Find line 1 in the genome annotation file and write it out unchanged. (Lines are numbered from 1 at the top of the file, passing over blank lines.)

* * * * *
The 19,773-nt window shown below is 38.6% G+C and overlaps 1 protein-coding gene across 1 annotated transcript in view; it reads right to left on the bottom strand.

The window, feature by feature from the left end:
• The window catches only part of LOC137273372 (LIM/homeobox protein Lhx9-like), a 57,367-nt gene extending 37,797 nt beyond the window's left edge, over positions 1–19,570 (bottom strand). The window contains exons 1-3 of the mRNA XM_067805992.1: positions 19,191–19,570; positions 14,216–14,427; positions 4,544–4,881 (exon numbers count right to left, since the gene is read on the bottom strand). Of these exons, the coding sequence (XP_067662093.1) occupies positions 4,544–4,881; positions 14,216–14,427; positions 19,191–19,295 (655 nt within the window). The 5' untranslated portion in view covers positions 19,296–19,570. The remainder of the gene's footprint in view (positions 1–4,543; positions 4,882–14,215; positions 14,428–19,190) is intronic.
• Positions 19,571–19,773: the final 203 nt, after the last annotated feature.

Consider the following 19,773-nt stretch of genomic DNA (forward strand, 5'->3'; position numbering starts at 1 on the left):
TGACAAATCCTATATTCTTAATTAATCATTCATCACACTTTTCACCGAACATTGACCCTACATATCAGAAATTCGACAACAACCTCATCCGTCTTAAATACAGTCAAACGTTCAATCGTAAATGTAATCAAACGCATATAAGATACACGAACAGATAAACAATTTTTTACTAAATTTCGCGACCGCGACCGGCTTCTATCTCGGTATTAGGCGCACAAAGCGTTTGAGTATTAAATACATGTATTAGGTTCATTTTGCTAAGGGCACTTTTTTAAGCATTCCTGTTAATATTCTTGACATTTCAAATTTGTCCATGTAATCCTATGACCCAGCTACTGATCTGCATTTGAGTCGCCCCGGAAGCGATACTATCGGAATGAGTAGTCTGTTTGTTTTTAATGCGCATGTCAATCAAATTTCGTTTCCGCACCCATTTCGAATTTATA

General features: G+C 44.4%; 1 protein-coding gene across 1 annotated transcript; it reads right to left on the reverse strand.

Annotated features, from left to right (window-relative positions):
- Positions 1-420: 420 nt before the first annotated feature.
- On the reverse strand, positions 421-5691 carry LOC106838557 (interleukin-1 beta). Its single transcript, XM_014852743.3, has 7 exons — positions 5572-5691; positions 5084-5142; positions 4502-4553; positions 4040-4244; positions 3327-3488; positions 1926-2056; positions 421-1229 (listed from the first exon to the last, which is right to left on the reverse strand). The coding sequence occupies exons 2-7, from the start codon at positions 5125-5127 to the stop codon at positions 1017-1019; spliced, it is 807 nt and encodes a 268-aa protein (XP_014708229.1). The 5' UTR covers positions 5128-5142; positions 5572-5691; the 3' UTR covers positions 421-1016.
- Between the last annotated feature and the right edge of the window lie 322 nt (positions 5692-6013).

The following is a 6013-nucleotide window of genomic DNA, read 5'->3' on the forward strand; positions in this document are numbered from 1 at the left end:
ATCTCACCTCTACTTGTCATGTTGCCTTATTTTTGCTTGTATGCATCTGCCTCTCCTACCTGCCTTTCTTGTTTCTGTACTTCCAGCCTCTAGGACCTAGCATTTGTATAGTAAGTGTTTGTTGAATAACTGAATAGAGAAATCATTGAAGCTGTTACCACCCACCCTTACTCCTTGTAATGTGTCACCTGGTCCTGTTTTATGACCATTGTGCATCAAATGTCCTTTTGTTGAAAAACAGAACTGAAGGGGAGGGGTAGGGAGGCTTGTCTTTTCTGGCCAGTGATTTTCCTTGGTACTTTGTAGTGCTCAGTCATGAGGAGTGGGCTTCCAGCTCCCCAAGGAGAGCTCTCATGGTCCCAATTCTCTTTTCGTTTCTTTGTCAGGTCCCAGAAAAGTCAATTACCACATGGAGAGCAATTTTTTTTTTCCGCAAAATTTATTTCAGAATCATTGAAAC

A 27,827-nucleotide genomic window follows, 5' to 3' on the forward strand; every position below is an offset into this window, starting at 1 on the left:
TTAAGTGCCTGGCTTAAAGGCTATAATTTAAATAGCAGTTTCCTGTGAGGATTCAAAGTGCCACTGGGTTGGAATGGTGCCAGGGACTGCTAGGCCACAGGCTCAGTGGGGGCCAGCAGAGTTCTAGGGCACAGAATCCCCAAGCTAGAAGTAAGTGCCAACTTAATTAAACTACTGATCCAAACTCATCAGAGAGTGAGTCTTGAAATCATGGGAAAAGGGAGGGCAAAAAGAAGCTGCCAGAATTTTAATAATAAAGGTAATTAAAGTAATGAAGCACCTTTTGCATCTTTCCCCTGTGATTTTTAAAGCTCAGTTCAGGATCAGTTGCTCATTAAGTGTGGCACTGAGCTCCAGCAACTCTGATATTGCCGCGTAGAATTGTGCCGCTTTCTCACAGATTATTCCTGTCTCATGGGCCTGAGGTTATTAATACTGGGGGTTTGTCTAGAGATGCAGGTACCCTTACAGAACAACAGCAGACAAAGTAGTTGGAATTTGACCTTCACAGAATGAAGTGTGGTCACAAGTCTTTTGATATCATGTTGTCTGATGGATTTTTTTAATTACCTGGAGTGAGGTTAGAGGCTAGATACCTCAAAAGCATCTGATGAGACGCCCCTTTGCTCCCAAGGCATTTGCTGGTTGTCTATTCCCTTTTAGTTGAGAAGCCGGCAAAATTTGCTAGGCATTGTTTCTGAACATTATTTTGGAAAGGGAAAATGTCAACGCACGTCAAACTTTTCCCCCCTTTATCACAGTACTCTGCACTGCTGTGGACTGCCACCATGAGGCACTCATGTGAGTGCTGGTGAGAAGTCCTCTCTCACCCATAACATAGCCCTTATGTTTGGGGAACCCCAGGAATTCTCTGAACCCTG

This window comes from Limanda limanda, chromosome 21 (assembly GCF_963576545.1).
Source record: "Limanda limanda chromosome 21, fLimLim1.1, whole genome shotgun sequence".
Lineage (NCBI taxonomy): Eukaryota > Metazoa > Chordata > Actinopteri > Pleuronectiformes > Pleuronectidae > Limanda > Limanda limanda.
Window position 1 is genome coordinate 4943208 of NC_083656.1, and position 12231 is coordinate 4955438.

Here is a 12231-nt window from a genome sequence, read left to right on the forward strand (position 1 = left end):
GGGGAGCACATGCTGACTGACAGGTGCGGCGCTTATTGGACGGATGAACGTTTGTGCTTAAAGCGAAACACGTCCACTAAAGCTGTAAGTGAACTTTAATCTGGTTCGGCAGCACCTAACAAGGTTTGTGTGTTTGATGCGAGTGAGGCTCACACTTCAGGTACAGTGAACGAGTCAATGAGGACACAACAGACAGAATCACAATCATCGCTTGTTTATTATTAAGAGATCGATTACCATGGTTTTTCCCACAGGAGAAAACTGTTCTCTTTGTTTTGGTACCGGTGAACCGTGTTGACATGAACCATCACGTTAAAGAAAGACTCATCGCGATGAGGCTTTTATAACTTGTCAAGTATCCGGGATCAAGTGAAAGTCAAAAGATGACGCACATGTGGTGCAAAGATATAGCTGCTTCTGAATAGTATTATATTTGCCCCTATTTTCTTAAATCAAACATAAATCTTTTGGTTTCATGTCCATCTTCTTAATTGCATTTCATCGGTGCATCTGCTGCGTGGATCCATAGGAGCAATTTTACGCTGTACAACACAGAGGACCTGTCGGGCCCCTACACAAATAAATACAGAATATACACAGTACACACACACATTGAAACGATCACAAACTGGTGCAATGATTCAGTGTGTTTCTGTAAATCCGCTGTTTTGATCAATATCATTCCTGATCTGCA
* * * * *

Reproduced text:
The 19,773-nt window shown below is 38.6% G+C and overlaps 1 protein-coding gene across 1 annotated transcript in view; it reads right to left on the bottom strand.